Hackaday Prize Entry: Unlock Your PC The RFID Way

Sometimes we see projects whose name describes very well what is being achieved, without conveying the extra useful dimension they also deliver. So it is with [Prasanth KS]’s Windows PC Lock/Unlock Using RFID. On the face of it this is a project for unlocking a Windows PC, but when you sit down and read through it you discover a rather useful primer for complete RFID newbies on how to put together an RFID project. Even the target doesn’t do it justice, there is no reason why this couldn’t be used with any other of the popular PC operating systems besides Windows.

The project takes an MRFC-522 RFID module and explains how to interface it to an Arduino. In this case the Arduino in question is an Arduino Pro Micro chosen for its ability to be a USB host. The supplied code behaves as a keyboard, sending the keystroke sequence to the computer required to unlock it. The whole is mounted in what seems to be a 3D printed enclosure, and for ease of use the guts of the RFID tag have been mounted in a ring.

As we said above though, the point of this project stretches beyond a mere PC unlocker. Any straightforward RFID task could use this as a basis, and if USB is not a requirement then it could easily use a more run-of-the-mill Arduino. If you’re an RFID newbie, give it a read.

Plenty of RFID projects have made it here before, such as this door lock. And we’ve had another tag in a ring, too.

21 thoughts on “Hackaday Prize Entry: Unlock Your PC The RFID Way

    1. This is actually a sort of neat idea. Do you just use a lock as a way to short two wires? Or do you activate a device with the mechanical key which sends a crypto key to another device to turn on the PC?

    1. It’s not nitpicking. USB HID is slightly easier to do than USB-HOST.
      USB-HID is used when the Arduino is to be connected to a computer.
      USB-HOST allows the Arduino to talk to a device like a Mouse, Keyboard, or the serial port of another Arduino.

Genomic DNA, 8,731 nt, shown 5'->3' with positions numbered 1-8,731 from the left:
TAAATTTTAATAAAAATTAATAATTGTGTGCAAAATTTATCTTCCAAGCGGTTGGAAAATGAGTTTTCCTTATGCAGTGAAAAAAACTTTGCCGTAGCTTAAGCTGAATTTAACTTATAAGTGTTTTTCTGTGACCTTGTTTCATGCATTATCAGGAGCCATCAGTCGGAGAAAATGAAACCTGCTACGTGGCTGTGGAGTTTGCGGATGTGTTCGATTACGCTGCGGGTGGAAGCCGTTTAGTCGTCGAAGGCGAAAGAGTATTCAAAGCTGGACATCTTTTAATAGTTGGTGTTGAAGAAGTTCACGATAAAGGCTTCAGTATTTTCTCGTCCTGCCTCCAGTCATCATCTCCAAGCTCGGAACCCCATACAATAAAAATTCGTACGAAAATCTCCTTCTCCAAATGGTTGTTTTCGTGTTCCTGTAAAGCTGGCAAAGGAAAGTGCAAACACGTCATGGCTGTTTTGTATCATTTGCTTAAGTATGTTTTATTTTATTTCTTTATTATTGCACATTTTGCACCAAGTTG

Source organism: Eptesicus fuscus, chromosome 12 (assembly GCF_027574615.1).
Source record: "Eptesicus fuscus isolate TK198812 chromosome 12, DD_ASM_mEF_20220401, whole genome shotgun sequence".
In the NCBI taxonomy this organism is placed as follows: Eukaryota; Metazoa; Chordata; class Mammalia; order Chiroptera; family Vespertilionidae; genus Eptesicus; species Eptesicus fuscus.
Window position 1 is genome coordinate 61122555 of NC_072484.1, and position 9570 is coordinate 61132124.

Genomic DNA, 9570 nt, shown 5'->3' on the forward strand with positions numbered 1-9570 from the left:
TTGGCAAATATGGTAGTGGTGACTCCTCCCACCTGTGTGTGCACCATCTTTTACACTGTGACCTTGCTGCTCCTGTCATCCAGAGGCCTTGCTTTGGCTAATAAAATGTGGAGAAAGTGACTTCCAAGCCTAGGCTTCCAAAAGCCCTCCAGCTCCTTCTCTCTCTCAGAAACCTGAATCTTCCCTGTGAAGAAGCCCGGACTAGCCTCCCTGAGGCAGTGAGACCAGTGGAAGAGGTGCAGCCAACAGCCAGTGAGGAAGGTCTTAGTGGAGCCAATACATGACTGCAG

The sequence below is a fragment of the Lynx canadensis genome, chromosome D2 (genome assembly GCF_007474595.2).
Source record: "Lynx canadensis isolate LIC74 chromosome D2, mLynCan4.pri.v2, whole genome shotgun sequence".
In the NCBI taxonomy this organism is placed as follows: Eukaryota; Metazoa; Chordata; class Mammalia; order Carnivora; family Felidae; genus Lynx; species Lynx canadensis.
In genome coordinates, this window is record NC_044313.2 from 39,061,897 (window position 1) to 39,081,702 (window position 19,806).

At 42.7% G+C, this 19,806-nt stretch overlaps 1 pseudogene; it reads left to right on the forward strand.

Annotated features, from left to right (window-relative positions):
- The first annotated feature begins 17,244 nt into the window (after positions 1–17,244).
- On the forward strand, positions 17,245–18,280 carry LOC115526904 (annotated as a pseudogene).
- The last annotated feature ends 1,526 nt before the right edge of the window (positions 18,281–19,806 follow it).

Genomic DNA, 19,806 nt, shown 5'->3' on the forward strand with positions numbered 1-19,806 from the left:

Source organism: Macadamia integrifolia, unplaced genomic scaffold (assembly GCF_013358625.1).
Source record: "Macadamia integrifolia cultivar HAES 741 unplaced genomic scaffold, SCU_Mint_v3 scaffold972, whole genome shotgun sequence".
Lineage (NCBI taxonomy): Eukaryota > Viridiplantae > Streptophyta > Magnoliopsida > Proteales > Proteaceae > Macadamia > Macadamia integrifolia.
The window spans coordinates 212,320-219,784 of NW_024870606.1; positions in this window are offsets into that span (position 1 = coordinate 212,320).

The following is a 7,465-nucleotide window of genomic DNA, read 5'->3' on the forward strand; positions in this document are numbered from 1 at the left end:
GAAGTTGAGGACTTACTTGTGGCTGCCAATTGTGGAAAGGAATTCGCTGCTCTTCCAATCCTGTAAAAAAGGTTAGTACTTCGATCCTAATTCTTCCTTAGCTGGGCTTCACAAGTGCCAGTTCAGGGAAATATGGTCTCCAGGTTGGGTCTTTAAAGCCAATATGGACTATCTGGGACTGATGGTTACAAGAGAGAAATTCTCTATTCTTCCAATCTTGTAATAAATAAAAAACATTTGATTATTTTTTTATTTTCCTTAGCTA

I wish the Leonardo or the Atmega 32U4 would do USB Host natively. Instead, a MAX3421E must be connected to the SPI pins of an Arduino and a whole bunch of code will serve as a USB driver to make the whole thing work.
      I learned this the hard way when interfacing two Arduinos through a USB cable.

      External lamp field: Working. Decoded Key and duration of keypress are being sent from the simulator to the lamps. Kept display in local lampfield enabled for debugging purposes but local printer output is being actively suppressed. Turning off the local lampfield when the remote is plugged in is only a one line change in lampfield sketch. Works with unmodified #enigmamachine simulators with any software version. Version 1.8 of enigma simulator software sends keydown and keyup events to the lampfield so lamps stay lit for as long as the key is held down. Version 1.7 does not send keyup event, the external lampfield autodetects v1.7 and keeps lamps lit for 1 second. This video shows v1.8 Files on @github http://tinyurl.com/enigmalampfield

      A post shared by Arduino Enigma (@arduinoenigma) on

  1. Ok, so this is for convenience rather than security right? Because the Arduino micro has to store the password, most likely in flash. Granted, someone would have to read the Arduino with a suitable programmer, but displaying the flash contents would reveal the password if its displayed in ASCII (as many hex editors allow)… but even so, you’re giving up security for convenience, which means.. why password protect your PC in the first place?

        1. I built a very similar system with the same parts. I used a few methods of security. First, the MiFare classic key was used to protect the data (merely a delay, like the ‘this lock has to last at least 30 seconds’ kind of thing) rather than using the UID of the card which should NEVER be used for anything other than communication with the card. Second, the password was not stored on in the data on the card but a chunk of encrypted data. A second chunk of encrypted data was stored in the pro-micro. When the card was swiped, the key was used to read it’s data and then the 2 between them were used to get the actual password used to unlock the PC.